Byline: Ebert is the film critic for The Chicago Sun-Times.
This summer, Hollywood is betting bigger on franchises than ever before. Roger Ebert on why it may forever change what you see in theaters.
No movie executive has ever been fired for greenlighting a sequel. Once a brand has been established in the marketplace, it makes sound business sense to repeat the formula. When Procter & Gamble discovered that Ivory soap would float, do you think they came out two years later with a soap named Buoyant?
Movie critics despair of sequels as betraying a lack of imagination and originality. There is truth in that. But they address a hunger among fans of popular movies, who currently are waging an Internet war against Paramount for deciding not to make a sequel to 2004's Anchorman. Will Ferrell, who starred in the original, has helpfully called the executives who made that decision "idiots," and told the movie's fans, "You really have to assert some sort of email hate campaign to Paramount Pictures. They told us, 'We've run the numbers and it's not a good fit.' "
They've run the numbers? This is more evidence, not really needed, that a majority of modern big-studio releases are marketing decisions yoked however reluctantly to creative ideas somewhere farther down the food chain. The majors in general make good films either (1) for Oscar season or (2) purely by accident. Weekend releases between May and September might better be covered by marketing specialists than film critics.
According to Brandon Gray of Box Office Mojo, who ran his own numbers, 2011 will see a record 27 sequels. I'm just going to go ahead and list them: Cars 2; Diary of a Wimpy Kid 2; The Hangover Part II; Happy Feet 2; Hoodwinked Too! Hood vs. Evil; Johnny English Reborn; Kung Fu Panda 2; Piranha 3DD; Sherlock Holmes 2; Alvin and the Chipmunks: Chipwrecked; Big Mommas: Like Father, Like Son; Madea's Big Happy Family; Paranormal Activity 3; Transformers: Dark of the Moon.
Those are the second and third sequels. Gray's accounting is precise; he finds there will be the highest number of fourth sequels ever: Mission: Impossible--Ghost Protocol; Pirates of the Caribbean: On Stranger Tides; Scream 4; Spy Kids 4: All the Time in the World; and The Twilight Saga: Breaking Dawn (Part One), with its own sequel set for 2012.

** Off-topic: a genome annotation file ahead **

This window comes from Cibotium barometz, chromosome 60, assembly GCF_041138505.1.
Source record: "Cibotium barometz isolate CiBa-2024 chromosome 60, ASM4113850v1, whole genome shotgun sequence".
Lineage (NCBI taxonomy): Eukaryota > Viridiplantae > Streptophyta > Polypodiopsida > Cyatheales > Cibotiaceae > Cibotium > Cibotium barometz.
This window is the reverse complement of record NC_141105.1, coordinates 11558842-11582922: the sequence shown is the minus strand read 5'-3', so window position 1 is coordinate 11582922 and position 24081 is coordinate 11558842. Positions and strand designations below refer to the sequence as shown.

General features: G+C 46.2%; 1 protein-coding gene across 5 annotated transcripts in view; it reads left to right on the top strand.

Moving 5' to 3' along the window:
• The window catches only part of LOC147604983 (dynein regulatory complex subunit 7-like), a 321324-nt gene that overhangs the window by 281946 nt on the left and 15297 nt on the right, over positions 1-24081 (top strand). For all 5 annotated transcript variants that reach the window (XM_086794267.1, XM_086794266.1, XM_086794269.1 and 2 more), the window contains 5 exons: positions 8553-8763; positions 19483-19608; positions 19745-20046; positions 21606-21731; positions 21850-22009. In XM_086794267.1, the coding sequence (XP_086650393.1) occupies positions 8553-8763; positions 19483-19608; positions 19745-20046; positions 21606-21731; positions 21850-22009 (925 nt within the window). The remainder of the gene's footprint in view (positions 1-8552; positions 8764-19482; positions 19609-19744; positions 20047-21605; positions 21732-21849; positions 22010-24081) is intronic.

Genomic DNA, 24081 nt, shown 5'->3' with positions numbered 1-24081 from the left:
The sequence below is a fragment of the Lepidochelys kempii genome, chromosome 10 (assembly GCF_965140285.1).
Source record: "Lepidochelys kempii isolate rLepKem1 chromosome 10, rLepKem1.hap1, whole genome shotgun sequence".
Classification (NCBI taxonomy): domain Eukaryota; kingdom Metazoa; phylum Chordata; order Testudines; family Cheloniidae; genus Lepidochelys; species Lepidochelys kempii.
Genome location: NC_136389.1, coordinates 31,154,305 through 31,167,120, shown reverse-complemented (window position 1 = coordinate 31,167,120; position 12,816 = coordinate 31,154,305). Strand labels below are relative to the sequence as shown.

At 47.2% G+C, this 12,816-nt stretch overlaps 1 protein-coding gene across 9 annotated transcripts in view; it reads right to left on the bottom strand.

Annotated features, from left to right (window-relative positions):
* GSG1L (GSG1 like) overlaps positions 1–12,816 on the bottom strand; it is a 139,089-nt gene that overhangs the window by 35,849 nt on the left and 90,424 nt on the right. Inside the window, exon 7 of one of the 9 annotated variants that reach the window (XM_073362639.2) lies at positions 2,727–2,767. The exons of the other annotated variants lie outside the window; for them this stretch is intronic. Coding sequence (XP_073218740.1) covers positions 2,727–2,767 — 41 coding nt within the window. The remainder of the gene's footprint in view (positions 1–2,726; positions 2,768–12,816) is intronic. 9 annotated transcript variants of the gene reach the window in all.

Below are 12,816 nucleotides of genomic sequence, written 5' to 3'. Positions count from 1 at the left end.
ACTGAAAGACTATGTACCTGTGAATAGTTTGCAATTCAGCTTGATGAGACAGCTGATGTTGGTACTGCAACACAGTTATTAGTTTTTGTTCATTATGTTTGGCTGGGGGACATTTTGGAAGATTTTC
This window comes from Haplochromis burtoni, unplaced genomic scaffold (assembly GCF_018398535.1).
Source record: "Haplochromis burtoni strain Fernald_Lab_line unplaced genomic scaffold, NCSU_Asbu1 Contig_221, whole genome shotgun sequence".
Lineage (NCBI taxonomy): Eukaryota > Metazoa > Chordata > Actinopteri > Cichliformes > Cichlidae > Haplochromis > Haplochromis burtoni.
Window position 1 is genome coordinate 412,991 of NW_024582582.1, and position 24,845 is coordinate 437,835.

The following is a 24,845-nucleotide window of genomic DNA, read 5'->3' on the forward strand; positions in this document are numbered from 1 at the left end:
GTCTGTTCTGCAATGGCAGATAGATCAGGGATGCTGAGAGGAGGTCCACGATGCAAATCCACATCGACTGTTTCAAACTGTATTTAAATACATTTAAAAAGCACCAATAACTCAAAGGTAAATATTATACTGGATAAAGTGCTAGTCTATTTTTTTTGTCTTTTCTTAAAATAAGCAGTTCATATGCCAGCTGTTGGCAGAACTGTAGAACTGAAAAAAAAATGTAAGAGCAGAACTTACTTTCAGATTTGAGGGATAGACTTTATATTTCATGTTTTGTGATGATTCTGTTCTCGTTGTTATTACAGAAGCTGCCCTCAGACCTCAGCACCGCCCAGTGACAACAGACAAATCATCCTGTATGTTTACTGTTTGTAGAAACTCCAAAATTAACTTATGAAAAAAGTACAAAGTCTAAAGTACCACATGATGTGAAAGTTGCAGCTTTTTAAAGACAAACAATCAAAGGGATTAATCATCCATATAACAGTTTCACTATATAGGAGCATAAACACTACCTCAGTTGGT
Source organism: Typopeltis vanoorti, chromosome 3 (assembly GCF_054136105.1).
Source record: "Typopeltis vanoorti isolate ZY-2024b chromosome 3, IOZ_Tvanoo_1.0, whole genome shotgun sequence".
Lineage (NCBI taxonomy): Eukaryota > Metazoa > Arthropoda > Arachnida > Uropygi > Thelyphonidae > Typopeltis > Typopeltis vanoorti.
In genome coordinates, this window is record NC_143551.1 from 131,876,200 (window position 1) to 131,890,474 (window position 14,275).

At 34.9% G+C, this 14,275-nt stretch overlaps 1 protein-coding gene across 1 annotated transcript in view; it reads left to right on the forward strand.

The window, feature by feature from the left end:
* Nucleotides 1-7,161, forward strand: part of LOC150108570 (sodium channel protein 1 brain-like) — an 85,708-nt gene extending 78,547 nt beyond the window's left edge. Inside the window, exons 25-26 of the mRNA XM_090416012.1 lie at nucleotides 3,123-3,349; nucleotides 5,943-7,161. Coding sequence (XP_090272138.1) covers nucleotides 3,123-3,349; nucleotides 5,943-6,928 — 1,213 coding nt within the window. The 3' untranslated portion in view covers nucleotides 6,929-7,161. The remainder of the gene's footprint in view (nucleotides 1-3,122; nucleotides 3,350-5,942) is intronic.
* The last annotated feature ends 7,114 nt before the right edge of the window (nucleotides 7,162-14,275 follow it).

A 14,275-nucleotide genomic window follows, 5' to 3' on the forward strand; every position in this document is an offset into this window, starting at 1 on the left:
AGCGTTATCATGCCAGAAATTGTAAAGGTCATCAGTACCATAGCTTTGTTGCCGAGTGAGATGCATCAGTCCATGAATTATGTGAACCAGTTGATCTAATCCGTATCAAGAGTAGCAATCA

This year includes five fifth sequels (Fast Five; Final Destination 5; Puss in Boots; X-Men: First Class; Winnie the Pooh), two seventh sequels (The Muppets; Rise of the Apes), and the eighth Harry Potter movie (Harry Potter and the Deathly Hallows Part Two), itself a sequel.
The idea of a sequel is harmless. One Thin Man movie is not enough, nor one Tarzan, James Bond, Star Trek, or Star Wars. There may have been an excess of zeal with Francis, the Talking Mule. Some sequels improve on their predecessors, such as Spider-Man II and The Dark Knight. Others were possibly doomed, such as Sex and the City 2, because of its inexplicable decision to send the girls on holiday to Abu Dhabi. Those are Manhattan women.
The beat goes on. As the leadership of many studios is taken from creators and assigned to marketers, nothing is harder to get financed than an original idea, or easier than a retread. The urge to repeat success can be found even in the content of modern trailers, which often seem to be about the same upbeat film. Even The Beaver, with Mel Gibson battling mental illness, is made to look like a hopeful comedy with a cute stuffed animal.
Trailers also do their best to spoil secrets and sight gags for you. One executive told me: "We want them to feel like they're seeing the whole movie, except that it's longer." This model can also be found in the aisles of supermarkets, where you're offered a bite of cheese on a toothpick. After you eat it, you know everything there is to know about that cheese except what it would be like to eat a pound of it. …